US says risk of war with China diminishing
Updated: 2006-02-03 20:03
SEOUL - The chairman of the US Joint Chiefs of Staff said that the risk of
war with China was diminishing with the growth of economic ties between the
emerging superpower and the United States.
concern over Beijing's rapid military build-up and tension in the Taiwan
Strait, General Peter Pace said Washington and Beijing had more shared interests
General Peter Pace,
chairman of the US Joint chiefs of staff, speaks during a change of
command ceremony at Collier Field House, a US military base, in Seoul on
February 3, 1006. Pace said that the risk of war with China was
diminishing with the growth of economic ties between the emerging
superpower and the United States. [AFP]
"I am optimistic about the future with regard to China. There is much more
that the two countries have in common than we have not in common," said Pace,
the top military advisor to Defense Secretary Donald Rumsfeld on Friday.
"As we continue to build the economic bridges between the two countries and
as each country becomes more and more dependent on the other for prosperity,
when you do that you lessen significantly any probability of military
complications," he said.
A Pentagon report last year estimated China's defense spending at two to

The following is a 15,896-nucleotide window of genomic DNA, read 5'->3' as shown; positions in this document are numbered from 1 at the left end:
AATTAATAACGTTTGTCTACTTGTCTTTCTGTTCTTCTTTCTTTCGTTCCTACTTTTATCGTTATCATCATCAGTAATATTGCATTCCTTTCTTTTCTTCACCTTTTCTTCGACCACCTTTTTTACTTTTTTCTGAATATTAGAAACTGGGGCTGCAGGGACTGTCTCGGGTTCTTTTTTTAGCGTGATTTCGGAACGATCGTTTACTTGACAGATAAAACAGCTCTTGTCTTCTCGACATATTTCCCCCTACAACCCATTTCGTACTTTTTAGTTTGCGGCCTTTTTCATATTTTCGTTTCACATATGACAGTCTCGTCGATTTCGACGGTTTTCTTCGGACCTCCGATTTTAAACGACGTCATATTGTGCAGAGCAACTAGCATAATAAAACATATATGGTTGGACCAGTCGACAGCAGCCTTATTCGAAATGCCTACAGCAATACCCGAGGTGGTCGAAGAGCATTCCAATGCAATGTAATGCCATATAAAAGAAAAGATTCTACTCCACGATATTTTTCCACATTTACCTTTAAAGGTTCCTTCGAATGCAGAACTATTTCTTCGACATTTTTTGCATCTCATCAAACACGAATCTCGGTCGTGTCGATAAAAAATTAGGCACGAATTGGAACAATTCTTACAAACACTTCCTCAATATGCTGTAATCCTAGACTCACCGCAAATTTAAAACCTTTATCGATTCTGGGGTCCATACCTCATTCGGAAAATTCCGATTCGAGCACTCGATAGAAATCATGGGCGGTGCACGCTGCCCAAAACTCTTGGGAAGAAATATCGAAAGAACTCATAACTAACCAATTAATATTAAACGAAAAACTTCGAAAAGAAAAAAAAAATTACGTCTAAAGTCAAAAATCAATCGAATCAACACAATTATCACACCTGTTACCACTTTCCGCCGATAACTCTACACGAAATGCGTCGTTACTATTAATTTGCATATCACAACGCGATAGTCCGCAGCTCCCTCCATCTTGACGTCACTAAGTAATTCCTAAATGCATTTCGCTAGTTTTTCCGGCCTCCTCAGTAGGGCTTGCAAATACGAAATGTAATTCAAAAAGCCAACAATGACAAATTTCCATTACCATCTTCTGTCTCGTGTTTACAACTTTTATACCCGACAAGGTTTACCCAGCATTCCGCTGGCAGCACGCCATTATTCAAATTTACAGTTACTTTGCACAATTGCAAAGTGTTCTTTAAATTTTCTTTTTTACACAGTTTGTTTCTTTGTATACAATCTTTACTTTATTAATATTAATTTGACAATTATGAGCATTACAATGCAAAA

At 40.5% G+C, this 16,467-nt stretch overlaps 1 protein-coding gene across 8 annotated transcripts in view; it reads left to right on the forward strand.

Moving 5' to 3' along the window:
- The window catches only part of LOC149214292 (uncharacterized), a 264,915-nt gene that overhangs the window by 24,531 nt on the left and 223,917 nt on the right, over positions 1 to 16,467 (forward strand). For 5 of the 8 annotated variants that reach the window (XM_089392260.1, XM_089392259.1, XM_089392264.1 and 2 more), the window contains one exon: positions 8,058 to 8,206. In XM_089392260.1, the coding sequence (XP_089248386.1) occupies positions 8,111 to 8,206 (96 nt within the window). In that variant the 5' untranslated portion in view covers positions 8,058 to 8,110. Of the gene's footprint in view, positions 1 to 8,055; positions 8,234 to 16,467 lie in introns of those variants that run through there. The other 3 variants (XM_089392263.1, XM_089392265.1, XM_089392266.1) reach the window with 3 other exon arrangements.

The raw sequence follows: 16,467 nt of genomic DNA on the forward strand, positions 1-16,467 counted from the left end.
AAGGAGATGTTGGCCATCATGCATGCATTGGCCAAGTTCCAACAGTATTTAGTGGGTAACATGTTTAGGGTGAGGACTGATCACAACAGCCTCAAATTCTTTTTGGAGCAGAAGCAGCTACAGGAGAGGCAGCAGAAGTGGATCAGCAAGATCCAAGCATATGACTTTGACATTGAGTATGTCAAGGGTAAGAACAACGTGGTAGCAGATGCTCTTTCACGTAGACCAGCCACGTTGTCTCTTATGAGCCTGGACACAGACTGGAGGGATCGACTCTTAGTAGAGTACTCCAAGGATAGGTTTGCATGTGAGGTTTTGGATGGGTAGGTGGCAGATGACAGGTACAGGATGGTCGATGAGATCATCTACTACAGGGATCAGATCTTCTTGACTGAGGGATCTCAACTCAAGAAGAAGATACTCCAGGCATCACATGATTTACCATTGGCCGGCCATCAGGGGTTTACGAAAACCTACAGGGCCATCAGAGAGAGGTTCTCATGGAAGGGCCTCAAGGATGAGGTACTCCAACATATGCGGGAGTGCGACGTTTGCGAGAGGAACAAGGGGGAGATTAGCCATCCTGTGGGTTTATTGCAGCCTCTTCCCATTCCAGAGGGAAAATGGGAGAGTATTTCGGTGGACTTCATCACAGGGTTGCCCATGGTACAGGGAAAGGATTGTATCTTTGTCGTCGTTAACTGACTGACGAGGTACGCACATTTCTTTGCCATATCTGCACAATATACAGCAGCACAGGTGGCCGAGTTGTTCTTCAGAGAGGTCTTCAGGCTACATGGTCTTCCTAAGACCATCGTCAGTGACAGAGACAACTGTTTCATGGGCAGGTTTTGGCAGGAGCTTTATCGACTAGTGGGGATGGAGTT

three times greater than acknowledged by Beijing, or up to 90 billion dollars
for the year.
Last month Japan identified China as a military threat because of its opaque
Pace, a Marine Corps officer who took over as chairman of the joint chiefs
last year, said it was the military's job to identify the capabilities it would
need for future events.
"You do not focus on countries but on potential capabilities that you will
need, and then build to that," he said.
He said that on North Korea, Washington needed to look at the country's
fighting capabilities which included an army of 1.2 million troops and "be
prepared to counter that overwhelmingly."
He said a transformation of the US-South Korea alliance was in progress,
including reducing US forces in South Korea from 37,000 to 25,000 by 2008 and
withdrawing them from the border with North Korea to bases south of Seoul.
He said it was hard to be certain of North Korea's intent, but "you need to
be prepared if their intent is ill."
"We are fully capable today of defeating any North
Korean aggression and we will maintain that capacity," he said.